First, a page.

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G and G v Wikimedia Foundation Inc [2009] EWHC 3148 (QB)

Case date: 02/12/2009

Court: High Court

Area/s of law: Privacy

The Claimants applied for a Norwich Pharmacal order requiring the operator of Wikipedia to disclose the IP address of the person who had posted private information about them on the website. When granting the order, Tugendhat J gave guidance on the approach to be taken towards various procedural questions in privacy cases and injunction applications, particularly where an applicant seeks a derogation from the principle of open justice.

  1. Anonymity should not be granted to a respondent unless there are grounds for doing so. Such grounds may include the fact that naming the respondent may indirectly enable readers to identify the applicant.

  2. Hearings in private under CPR 39.2(3) and orders restricting public access to the court file under CPR 5.4C(4) are derogations from the principle of open justice, which should only be ordered when it is necessary and proportionate to do so. Those who apply for such orders should address them in their evidence or skeleton arguments and should ensure that the orders sought are limited in scope to what is required in the particular circumstances of the case.

  3. CPR 25 PD 5.1 requires that, where an injunction is applied for without notice, the order should provide for a return date for a further hearing at which the other party can be present. In some privacy cases it may be appropriate to dispense with this and grant an injunction “until further order” but advocates applying for a departure from the Practice Direction should draw this to the court’s attention and explain in evidence or their skeleton argument why the departure is sought.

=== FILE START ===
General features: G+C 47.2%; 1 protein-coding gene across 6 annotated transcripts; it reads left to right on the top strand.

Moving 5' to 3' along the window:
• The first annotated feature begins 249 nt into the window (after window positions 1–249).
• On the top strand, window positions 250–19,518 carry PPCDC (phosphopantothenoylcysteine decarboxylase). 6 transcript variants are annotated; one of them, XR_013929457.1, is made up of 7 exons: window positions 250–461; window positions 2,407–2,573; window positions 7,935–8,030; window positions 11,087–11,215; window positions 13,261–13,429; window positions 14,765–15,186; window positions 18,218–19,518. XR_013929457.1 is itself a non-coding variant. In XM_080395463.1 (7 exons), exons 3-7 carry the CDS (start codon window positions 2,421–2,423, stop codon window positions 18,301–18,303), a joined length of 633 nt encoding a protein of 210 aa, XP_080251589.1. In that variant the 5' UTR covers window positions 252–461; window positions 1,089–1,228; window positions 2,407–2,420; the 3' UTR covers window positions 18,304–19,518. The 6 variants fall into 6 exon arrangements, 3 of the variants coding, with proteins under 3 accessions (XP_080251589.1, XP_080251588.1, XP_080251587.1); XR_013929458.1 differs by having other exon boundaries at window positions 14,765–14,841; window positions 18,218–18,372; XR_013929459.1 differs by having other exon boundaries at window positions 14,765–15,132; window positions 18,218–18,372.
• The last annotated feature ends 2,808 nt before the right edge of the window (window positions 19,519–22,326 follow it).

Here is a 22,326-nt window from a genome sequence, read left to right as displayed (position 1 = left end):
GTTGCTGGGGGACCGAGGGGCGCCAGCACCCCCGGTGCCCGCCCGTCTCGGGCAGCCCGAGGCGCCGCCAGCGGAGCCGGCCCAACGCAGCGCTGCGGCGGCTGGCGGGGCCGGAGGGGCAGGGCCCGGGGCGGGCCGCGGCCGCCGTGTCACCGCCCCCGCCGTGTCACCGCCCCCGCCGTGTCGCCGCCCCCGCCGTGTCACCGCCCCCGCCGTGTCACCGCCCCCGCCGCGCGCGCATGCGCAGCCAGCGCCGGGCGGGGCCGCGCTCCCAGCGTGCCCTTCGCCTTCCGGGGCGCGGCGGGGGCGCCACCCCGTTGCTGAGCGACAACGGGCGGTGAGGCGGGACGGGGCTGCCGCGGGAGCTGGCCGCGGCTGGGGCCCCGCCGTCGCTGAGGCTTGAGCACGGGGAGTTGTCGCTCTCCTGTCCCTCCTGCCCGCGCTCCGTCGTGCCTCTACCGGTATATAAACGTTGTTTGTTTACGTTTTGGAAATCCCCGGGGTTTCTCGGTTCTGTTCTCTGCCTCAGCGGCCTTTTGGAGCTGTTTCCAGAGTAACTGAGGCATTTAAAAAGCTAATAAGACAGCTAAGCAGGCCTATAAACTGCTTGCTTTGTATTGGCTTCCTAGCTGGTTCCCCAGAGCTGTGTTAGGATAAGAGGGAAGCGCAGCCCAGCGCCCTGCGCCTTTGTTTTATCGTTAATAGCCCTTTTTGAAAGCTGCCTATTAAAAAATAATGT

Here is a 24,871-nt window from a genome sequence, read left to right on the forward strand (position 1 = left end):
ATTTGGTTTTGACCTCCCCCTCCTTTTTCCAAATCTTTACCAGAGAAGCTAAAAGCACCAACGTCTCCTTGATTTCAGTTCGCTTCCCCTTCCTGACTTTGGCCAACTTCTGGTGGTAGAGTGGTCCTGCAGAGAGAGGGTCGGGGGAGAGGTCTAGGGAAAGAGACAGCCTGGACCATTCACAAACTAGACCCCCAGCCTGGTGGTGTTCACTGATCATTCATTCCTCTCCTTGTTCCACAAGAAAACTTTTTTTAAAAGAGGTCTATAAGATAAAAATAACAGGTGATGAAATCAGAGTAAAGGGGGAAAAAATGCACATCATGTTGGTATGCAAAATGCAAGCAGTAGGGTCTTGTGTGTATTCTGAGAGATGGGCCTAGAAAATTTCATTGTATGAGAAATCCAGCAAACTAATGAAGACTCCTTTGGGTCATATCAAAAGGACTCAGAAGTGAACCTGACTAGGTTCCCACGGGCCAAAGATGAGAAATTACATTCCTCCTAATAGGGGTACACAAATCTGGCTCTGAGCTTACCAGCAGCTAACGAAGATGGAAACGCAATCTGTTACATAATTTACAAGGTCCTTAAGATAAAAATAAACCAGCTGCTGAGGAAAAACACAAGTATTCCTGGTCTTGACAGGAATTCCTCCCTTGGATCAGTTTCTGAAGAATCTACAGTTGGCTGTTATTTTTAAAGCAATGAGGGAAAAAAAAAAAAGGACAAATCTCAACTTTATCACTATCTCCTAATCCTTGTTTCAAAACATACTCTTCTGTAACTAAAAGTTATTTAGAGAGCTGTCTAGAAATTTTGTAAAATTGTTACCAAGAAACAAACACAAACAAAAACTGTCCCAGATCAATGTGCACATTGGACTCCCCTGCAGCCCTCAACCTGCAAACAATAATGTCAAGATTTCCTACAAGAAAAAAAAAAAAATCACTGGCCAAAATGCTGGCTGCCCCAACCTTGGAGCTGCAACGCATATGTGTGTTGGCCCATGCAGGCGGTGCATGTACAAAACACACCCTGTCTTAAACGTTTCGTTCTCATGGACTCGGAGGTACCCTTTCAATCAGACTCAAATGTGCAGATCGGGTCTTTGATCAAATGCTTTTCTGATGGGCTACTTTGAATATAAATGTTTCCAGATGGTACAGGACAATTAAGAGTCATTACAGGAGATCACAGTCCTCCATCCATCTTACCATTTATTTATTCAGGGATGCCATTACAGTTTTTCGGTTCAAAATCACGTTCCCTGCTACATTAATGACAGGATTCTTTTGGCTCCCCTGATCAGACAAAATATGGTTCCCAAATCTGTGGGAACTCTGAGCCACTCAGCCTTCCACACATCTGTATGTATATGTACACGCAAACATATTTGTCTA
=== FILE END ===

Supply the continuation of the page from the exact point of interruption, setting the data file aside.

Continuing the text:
4. Any order for an injunction should normally include an undertaking by the applicant to provide expeditiously a full note of the hearing to any party that would be affected by the relief sought. Where the respondent is not present, the applicant should generally provide the respondent with a full note, whether or not the respondent asks for it.

  5. It may sometimes be appropriate to impose a restriction on reporting the fact that an order has been made (though no such restriction was sought here). Where such a restriction is included in order to prevent a wrongdoer from disclosing private information or destroying evidence before he has been properly served with the order, the prohibition on disclosing the fact of the injunction may normally be expected to expire once the alleged wrongdoer has been served with an injunction or at the return date.

Aidan Eardley

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